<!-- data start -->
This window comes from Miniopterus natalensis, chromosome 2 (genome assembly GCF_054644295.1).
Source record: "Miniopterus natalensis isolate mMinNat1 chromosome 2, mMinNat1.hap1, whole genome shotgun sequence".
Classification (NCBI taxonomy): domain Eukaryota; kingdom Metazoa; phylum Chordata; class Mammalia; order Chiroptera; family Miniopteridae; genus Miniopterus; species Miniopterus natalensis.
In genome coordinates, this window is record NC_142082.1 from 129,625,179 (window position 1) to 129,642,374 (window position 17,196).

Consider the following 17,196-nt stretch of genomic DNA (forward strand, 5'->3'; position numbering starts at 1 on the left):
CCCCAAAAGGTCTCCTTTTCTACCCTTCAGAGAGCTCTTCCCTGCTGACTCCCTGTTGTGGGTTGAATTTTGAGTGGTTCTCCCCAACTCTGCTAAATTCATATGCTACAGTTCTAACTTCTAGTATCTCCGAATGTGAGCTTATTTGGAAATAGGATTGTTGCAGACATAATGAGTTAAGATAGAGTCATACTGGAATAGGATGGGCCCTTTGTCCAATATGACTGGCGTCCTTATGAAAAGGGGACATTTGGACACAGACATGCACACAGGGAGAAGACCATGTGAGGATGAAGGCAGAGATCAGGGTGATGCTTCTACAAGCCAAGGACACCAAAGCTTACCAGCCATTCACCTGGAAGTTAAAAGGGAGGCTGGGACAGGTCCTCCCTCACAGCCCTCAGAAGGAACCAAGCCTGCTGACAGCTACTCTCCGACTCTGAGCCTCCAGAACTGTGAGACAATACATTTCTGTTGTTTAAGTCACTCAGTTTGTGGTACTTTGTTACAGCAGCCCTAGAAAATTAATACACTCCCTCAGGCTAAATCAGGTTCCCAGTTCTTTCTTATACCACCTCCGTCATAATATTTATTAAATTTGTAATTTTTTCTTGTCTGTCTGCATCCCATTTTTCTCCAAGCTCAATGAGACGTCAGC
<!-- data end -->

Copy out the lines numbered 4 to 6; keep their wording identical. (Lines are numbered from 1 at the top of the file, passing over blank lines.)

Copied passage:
In genome coordinates, this window is record NC_142082.1 from 129,625,179 (window position 1) to 129,642,374 (window position 17,196).

Consider the following 17,196-nt stretch of genomic DNA (forward strand, 5'->3'; position numbering starts at 1 on the left):
CCCCAAAAGGTCTCCTTTTCTACCCTTCAGAGAGCTCTTCCCTGCTGACTCCCTGTTGTGGGTTGAATTTTGAGTGGTTCTCCCCAACTCTGCTAAATTCATATGCTACAGTTCTAACTTCTAGTATCTCCGAATGTGAGCTTATTTGGAAATAGGATTGTTGCAGACATAATGAGTTAAGATAGAGTCATACTGGAATAGGATGGGCCCTTTGTCCAATATGACTGGCGTCCTTATGAAAAGGGGACATTTGGACACAGACATGCACACAGGGAGAAGACCATGTGAGGATGAAGGCAGAGATCAGGGTGATGCTTCTACAAGCCAAGGACACCAAAGCTTACCAGCCATTCACCTGGAAGTTAAAAGGGAGGCTGGGACAGGTCCTCCCTCACAGCCCTCAGAAGGAACCAAGCCTGCTGACAGCTACTCTCCGACTCTGAGCCTCCAGAACTGTGAGACAATACATTTCTGTTGTTTAAGTCACTCAGTTTGTGGTACTTTGTTACAGCAGCCCTAGAAAATTAATACACTCCCTCAGGCTAAATCAGGTTCCCAGTTCTTTCTTATACCACCTCCGTCATAATATTTATTAAATTTGTAATTTTTTCTTGTCTGTCTGCATCCCATTTTTCTCCAAGCTCAATGAGACGTCAGC